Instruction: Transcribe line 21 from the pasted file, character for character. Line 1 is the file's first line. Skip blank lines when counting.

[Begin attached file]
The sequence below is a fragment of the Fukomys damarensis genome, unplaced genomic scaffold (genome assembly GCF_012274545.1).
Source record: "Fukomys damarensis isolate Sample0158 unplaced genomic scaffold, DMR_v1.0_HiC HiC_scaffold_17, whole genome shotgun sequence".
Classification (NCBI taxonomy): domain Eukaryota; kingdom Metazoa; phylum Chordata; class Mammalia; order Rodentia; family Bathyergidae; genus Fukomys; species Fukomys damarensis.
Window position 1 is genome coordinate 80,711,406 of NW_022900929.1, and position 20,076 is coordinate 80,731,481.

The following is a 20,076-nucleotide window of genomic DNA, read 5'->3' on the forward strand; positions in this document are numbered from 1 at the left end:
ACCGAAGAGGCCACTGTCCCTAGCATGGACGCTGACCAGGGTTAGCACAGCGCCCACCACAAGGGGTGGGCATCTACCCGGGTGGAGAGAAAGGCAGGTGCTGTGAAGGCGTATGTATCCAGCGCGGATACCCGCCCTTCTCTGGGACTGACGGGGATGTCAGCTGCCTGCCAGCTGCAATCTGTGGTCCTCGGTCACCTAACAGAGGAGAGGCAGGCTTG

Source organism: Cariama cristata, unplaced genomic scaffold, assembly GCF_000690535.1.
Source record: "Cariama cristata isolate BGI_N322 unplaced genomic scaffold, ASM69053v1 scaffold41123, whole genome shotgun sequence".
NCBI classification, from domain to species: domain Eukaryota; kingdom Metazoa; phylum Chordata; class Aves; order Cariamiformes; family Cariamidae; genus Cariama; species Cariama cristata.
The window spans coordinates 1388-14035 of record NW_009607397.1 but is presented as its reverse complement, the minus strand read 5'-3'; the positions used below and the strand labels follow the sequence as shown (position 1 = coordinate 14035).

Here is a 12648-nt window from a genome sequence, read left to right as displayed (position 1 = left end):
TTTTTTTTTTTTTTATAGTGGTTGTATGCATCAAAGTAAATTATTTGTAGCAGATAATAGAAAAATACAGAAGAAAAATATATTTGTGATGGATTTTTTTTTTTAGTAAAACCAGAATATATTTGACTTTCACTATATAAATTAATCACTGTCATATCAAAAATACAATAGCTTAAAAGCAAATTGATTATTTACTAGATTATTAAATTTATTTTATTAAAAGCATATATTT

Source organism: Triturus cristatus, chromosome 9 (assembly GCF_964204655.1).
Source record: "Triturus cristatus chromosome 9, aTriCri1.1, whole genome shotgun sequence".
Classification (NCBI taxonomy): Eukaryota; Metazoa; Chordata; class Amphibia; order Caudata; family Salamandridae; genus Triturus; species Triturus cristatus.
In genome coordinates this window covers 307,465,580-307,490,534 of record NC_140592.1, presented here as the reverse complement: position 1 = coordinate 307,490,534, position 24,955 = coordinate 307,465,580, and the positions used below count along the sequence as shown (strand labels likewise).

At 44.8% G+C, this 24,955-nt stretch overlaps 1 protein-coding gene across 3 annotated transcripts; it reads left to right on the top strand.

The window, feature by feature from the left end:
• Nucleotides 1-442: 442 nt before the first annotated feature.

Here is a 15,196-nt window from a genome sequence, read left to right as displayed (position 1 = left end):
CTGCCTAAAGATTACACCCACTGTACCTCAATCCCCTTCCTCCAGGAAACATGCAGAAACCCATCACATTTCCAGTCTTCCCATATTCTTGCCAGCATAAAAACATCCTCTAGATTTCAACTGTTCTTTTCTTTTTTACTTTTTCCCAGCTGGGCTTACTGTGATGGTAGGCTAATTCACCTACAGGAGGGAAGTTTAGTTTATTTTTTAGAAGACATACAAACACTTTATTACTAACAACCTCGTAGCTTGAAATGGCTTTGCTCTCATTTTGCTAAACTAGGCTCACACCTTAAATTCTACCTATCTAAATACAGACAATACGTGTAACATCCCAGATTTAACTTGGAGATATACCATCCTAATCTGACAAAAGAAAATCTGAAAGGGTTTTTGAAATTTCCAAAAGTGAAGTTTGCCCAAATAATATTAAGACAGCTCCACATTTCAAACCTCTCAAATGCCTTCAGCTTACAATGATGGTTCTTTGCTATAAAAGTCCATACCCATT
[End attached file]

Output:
CTGCCTAAAGATTACACCCACTGTACCTCAATCCCCTTCCTCCAGGAAACATGCAGAAACCCATCACATTTCCAGTCTTCCCATATTCTTGCCAGCATAAAAACATCCTCTAGATTTCAACTGTTCTTTTCTTTTTTACTTTTTCCCAGCTGGGCTTACTGTGATGGTAGGCTAATTCACCTACAGGAGGGAAGTTTAGTTTATTTTTTAGAAGACATACAAACACTTTATTACTAACAACCTCGTAGCTTGAAATGGCTTTGCTCTCATTTTGCTAAACTAGGCTCACACCTTAAATTCTACCTATCTAAATACAGACAATACGTGTAACATCCCAGATTTAACTTGGAGATATACCATCCTAATCTGACAAAAGAAAATCTGAAAGGGTTTTTGAAATTTCCAAAAGTGAAGTTTGCCCAAATAATATTAAGACAGCTCCACATTTCAAACCTCTCAAATGCCTTCAGCTTACAATGATGGTTCTTTGCTATAAAAGTCCATACCCATT